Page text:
I bought Great Leaders Have No Rules: Contrarian Leadership Principles to Transform Your Team and Business by Kevin Kruse because I loved his columns in Forbes. I loved the insights and practical recommendations. I also bought the book because I thought it would differ from many other leadership books.
The title promises to help you lead “your team.” Too many leadership books offer advice for a CEO or someone who can change policy and structure. Most of the leaders whom I write for aren’t like that. They’re right there in the middle of the mess trying to make it work every day.
Kevin Kruse promised to write a book that would help those leaders. He did. I expected great things from this book. I got them. You will, too.
Here’s what Kevin says you should expect from Great Leaders Have No Rules.
“This book has one purpose: to teach you how to be both the boss everyone wants to work for and the high achiever every CEO wants to hire—all without drama, stress, or endless hours in the office.”
Kruse divided the book into an introduction, a conclusion, and 10 chapters. Each chapter stands alone. You don’t need to read them in order to get value. I suggest you read the third chapter (Have No Rules) first. Then read the others in whatever order you choose.
Close Your Open-Door Policy. There’s good stuff here about how an open-door policy is often a cheap substitute for the hard work of communicating and building trust. Kevin doesn’t only tell you what not to do, he offers suggestions for alternatives.
Turn Off Your Smart Phone. You’re starting to hear this advice more and more, but you’ll enjoy what you read here.
Have No Rules. This chapter opens with the insight that no one creates a stupid rule on purpose. Then there’s a discussion of why too many rules are a bad thing. This would have been a better book if this chapter were the first chapter, but that’s a quibble. You can get the same affect if you read this chapter first.
Be Likeable, Not Liked. Don’t let the title of this chapter fool you. Kevin’s advice is to overcome the need to be liked. It’s the need to be liked that’s the problem, not simply being liked. There’s also good advice about how needing to be liked turns you into a jerk.
Lead with Love. There’s that “L” word, applied to a business situation. Unlike the Greeks, we only have one word for love, and it must cover all the possible applications. The word may make you cringe, but great leaders and great teams have a powerful force of love at work. If you’d rather call it something else, that’s fine. Read this chapter.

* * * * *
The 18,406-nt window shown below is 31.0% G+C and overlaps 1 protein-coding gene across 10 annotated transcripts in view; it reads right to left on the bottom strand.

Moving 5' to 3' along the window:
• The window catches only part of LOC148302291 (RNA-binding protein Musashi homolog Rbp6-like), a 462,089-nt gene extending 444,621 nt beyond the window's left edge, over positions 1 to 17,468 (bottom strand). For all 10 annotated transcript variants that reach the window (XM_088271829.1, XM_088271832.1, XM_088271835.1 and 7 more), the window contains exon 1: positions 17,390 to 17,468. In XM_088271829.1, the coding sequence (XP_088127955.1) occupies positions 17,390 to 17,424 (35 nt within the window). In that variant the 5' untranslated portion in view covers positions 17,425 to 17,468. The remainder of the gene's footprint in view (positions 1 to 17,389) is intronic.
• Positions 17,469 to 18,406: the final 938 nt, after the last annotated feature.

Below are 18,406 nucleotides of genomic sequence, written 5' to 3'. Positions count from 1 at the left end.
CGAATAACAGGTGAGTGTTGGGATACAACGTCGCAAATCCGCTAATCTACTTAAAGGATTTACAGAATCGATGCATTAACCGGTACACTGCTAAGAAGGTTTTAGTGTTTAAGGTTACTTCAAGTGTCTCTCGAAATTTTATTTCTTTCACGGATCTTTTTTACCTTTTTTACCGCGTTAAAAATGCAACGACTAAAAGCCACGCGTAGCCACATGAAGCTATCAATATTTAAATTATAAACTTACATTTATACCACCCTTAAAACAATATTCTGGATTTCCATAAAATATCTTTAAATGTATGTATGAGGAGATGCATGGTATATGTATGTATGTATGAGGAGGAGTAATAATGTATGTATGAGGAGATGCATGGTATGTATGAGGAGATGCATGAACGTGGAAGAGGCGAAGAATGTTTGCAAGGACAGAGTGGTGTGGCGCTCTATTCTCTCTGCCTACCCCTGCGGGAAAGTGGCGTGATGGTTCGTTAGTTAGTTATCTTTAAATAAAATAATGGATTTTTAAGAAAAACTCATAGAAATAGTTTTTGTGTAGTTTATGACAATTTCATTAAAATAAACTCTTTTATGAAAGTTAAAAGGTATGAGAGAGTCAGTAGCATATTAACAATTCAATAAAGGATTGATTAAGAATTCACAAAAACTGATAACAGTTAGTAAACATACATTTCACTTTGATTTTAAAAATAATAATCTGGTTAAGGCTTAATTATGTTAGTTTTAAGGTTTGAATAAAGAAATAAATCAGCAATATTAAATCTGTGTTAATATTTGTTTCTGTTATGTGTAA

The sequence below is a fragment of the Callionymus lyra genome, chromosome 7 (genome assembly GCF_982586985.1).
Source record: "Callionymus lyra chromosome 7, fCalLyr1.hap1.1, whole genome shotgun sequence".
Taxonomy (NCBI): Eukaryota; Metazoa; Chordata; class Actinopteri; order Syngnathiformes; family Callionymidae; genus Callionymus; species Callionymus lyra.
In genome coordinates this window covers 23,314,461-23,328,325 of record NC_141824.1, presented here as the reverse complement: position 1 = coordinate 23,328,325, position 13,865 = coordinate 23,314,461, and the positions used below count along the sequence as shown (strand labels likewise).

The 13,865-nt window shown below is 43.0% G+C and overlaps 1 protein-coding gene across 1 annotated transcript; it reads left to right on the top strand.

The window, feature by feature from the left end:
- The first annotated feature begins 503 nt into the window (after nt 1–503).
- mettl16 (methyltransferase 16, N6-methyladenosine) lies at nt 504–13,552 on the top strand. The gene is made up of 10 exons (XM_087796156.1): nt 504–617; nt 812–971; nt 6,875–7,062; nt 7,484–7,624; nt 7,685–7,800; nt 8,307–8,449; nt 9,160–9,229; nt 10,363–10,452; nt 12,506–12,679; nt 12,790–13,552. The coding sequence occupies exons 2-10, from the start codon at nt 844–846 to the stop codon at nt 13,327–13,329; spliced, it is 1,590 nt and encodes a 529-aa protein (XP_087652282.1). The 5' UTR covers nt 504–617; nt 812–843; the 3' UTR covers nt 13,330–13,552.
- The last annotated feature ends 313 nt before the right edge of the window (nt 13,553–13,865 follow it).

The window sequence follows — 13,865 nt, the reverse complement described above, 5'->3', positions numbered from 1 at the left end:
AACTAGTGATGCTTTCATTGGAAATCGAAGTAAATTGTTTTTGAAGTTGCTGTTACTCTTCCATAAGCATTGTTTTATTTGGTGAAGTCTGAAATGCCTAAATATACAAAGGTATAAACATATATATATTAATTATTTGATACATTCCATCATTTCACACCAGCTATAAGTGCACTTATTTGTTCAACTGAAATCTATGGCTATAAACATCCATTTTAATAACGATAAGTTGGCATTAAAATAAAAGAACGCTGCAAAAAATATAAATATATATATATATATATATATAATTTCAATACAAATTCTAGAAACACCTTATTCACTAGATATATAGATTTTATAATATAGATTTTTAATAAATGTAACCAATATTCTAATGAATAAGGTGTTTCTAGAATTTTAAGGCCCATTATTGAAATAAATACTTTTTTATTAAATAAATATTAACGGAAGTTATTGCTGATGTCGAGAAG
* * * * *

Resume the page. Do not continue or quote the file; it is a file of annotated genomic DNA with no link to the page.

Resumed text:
Crowd Your Calendar. There’s good advice about how to think about time and scheduling to get your most important stuff done. Kevin reprises advice from his book 15 Secrets Successful People Know About Time Management.
Play Favorites. This chapter is about something I discovered in my research on top-performing supervisors. Treating everyone the same is unfair. The idea is to treat everyone fairly based on their performance and the context. That means treating them differently.
Reveal Everything. Kruse is right. Transparency drives decision quality, speed, and engagement. My experience, though, is that trust is not a simple thing. What you can and should reveal and expect others to reveal will vary based on the situation and who those others are. This chapter had one real gem for me, though. Here it is. “One way to lose trust is to actually lie and get caught, but a more common way is to only give good news.”
Show Weakness. This is another chapter that’s about ways to build trust. There’s also a good discussion of using stories.
Leadership Is Not A Choice. It’s true, as one of my Marine commanders said, that, “There is no leadership without leadership by example.” When you’re a leader, you set the example. The only choice you have is what kind of example you set. I thought this chapter was somewhat poorly written. It’s the only chapter in the book like that. The basic point is solid, the presentation could use some work.
More Good Things About the Book
The chapter structure is first-rate. Every chapter includes a section about “How would you apply this if ,,, ?” for different kinds of leadership positions. You’re sure to get good ideas.
Kevin Kruse also summarizes each chapter with a section called “Takeaways.” It’s easy to flip through the book and review key points. You can up flashcards on your Kindle.
This isn’t Kevin’s first rodeo and his experience shows. There are many examples of how he learned an important lesson, how he got it wrong before he got it right. That’s engaging and powerful. There’s also good research support for the points he makes. He follows the advice that I give to my clients. Every point should be supported with research and illustrated with an example.
In A Nutshell
If you’re responsible for the performance of a group, Great Leaders Have No Rules should be on your must-read list. It’s filled with solid insights, good examples, and solid advice.
If you’re a student of leadership, read Great Leaders Have No Rules for the ways it will inspire you to think differently about many common situations.
You can check out some of my highlights and notes from this book on my GoodReads page.
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